Fake decisions

Der Chef organisiert von Zeit zu Zeit den Betrieb völlig um. Das schadet aber nichts, weil ja alles beim Alten bleibt. ( The boss reorganizes the company from time to time completely. But that does not hurt, because everything stays the same.) 

Kurt Tucholsky, 1924

Plus ça change, plus c’est reste la même chose. (The more things change, the more things remain the same.)

Jean-Baptiste Alphonse Karr, 1849


What’s done cannot be undone.

Lady MacBeth (whilst sleepwalking)


Case One

Igor, Hadas, Natalie and Vadim own/manage a very successful niche chartered accounting firm dealing mainly with clients in the media, including celebs and investor-tycoons from all the countries from the FSU, former Soviet Union, especially Georgia.  Despite their success or because of it, severe tensions plague the quartet who constantly argue about issues such as ‘what constitutes a pure billable hour, what is monetary value of maintaining an intense relationship with academia and with senior  clerks from the Ministry of Finance, and how many resources should be allocated to digitalize client interfaces”. There were also less intense disagreements about whether the language in management meetings should be in Russian, Hebrew or English, although this was minor because all partners are fluently trilingual.

An OD intervention was commissioned after Vlad and Hadas had a  horrendous shouting match that the entire staff of 30 heard with furniture in the meeting room having been smashed.

After 6 months of work, agreements between the four were signed and sealed. The consultant was even payed a bonus!

One year later, all agreements had undone themselves.

Decision making by the quartet is paralyzed/severely paralyzed yet business has never been better.

Case Two

Gerald (the son of the chairman of the board) is an excellent technologist and incorrigibly poor R&D manager, with a team of 159 developers many of whom with PhDs, spread all over the world. Following a massive turnover of staff, the chairman commissioned an OD intervention during which Gerald was moved into the role of CTO and Carmella was recruited to manage R&D. Two years later, the chairman retired, Carmella was axed and Gerald returned to run R&D.


These cases illustrate the return to the status quo ante following what had appeared to be a successful OD intervention. This post will elaborate several reasons why this occurs.

First however, I want to drift off a bit and illustrate that return to status quo ante happens in politics as well. The failed Oslo agreements between Israel and the Palestinians fell apart at the seams, making a very bad situation even much worse, just as the ink dried on the signed agreement. Some experts claim that neither side was ready to accept a western compromise force fed onto a Middle East reality where winners take all, and losers loose. (There are many experts in the Middle East who explain failure).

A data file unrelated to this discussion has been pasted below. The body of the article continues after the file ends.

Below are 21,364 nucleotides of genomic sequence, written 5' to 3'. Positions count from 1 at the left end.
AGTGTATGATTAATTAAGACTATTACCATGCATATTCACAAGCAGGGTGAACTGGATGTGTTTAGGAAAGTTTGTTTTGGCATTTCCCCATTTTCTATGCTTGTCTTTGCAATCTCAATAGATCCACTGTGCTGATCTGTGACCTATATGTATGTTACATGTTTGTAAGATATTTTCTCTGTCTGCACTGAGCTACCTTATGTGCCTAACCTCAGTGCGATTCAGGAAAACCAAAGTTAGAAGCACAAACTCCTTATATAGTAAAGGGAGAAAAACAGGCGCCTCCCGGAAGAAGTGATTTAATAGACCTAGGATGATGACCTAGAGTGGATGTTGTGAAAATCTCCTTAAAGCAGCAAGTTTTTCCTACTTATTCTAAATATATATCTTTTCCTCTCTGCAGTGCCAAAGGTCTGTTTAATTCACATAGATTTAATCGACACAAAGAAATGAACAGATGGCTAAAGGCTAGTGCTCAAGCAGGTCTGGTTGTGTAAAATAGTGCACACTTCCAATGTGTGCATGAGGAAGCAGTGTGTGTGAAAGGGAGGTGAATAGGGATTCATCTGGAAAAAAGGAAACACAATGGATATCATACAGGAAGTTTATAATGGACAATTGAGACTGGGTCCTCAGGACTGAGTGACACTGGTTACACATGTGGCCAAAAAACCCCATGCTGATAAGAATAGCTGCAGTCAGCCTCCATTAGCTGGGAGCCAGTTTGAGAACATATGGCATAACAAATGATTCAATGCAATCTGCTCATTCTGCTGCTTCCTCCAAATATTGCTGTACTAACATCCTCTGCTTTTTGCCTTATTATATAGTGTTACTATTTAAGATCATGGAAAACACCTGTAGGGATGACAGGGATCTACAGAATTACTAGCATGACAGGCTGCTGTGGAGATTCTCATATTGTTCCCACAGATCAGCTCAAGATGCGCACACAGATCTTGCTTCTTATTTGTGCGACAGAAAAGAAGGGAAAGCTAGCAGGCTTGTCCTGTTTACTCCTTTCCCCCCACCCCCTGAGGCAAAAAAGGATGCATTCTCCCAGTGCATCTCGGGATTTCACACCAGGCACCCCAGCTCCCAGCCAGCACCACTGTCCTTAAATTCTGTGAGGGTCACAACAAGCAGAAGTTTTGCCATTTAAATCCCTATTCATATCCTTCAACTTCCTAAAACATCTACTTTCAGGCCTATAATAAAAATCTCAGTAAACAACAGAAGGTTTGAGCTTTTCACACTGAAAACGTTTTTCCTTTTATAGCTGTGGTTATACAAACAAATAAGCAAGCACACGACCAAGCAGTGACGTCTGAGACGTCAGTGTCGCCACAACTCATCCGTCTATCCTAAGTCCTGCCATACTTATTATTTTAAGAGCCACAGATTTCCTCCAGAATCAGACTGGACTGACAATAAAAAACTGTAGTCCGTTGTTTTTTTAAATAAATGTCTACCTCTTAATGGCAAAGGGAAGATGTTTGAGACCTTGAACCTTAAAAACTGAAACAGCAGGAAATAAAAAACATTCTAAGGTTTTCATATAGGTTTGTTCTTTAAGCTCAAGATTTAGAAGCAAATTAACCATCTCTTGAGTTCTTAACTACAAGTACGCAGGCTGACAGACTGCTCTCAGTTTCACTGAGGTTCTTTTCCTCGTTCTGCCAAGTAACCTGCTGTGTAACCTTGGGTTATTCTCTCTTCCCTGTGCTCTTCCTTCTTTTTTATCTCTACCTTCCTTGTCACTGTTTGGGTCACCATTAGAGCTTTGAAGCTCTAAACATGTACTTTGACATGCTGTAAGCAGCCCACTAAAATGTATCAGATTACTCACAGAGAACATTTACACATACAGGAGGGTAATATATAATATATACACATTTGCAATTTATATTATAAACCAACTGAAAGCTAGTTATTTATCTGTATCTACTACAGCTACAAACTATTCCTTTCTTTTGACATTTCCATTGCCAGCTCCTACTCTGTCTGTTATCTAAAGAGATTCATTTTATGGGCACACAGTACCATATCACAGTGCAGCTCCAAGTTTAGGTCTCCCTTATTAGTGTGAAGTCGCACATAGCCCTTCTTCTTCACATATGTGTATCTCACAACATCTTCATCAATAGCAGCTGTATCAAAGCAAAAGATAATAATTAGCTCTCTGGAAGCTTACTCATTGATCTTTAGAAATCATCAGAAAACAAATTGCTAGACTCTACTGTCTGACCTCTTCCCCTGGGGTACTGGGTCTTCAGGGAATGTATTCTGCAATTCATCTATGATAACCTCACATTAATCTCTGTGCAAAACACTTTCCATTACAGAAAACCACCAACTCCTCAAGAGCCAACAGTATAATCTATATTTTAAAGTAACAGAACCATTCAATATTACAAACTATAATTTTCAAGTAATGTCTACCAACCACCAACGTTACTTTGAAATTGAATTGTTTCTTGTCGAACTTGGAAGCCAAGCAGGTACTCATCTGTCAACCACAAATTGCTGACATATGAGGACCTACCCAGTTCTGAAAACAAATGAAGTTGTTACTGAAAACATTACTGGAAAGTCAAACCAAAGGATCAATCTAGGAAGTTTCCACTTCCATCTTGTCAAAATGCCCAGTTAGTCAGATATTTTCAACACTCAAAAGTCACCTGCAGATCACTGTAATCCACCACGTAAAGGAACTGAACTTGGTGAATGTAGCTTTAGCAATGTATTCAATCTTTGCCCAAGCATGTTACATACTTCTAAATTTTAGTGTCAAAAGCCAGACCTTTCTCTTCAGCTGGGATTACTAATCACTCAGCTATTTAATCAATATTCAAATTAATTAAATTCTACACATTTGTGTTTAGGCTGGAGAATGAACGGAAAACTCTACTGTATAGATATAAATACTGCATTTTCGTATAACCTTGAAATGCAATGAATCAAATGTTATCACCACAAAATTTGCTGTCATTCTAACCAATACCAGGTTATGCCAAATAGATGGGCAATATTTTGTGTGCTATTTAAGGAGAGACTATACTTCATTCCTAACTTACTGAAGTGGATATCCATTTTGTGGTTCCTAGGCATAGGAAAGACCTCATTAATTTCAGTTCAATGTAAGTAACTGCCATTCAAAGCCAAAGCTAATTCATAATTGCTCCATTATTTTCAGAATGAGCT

There are several reasons that agreements made during an OD process can fall apart.

  1. The agreements that were made are ahead of their time.
  2. Agreements made are not backed up by a tenable change to the power structure.
  3. The agreements made were made following too rigid a process, which ignored under the water iceberg dynamics.
  4. The consultant was too dominant and the agreements were made with too much imposition.
  5. The agreements were based on apparent agreement.

I believe that because OD is very imperfect, things like this will happen. (I am reminded here of my dentist who used a strong antibiotic when pulling a tooth telling me that only one in a hundred people are impacted by the antibiotic. I was the ONE, and suffered from stomach pain for 6 whole months.)

Partial prevention of return to the status quo ante can be mitigated

1-by slowly phasing out of the OD project over the period of a few months/years, based on the complexity of the changes.

2-Clients can be initially informed/ warned that this phenomenon exists building in the necessary prophylactic awareness.

3. And, most important, when making really big changes, the question of ‘how can this is undone” needs to be addressed in nightmare scenario planning.




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7 thoughts on “Fake decisions

  1. Right on, Allon. Such experiences should also be included as case studies in consultancy training. They reveal so much about a consultant’s predispositions for the profession as they touch on three syndromes: superiority, victimhood and omnipotence.

  2. Makes sense, Allon, however, I think there is an assumption that the consultant will be around for a fairly lengthy time frame. In many engagements, that is simply not the case. What then?

  3. My thought, as well Fred. It’s fairly rare for an external consultant to be around long enough to really find out the ultimate outcomes of his/her intervention. In fact, I don’t think I’ve ever had the benefit of knowing the final outcome of an external consulting project.

  4. I guess your first point (the agreements been AHEAD of time) is the most important one, albeit the one none of the actors had, or could have had, any control of. “There is time for everything”, as we all know, and OD interventions (at least the ones I participated in or know of) only work “as intended” when the “time is right”.

    This doesn’t mean they don’t work at all (even if after a while everything seems to go back to square one). The very fact the consultant was brought in means there was some kind of a need for it: the trick is neither the consultant, nor the ones inviting one, know what that REAL need really was (though we can all speculate about it, of course). It could have been organizational, personal, anything really… “Do what you shall, and whatever will be will be” indeed 🙂

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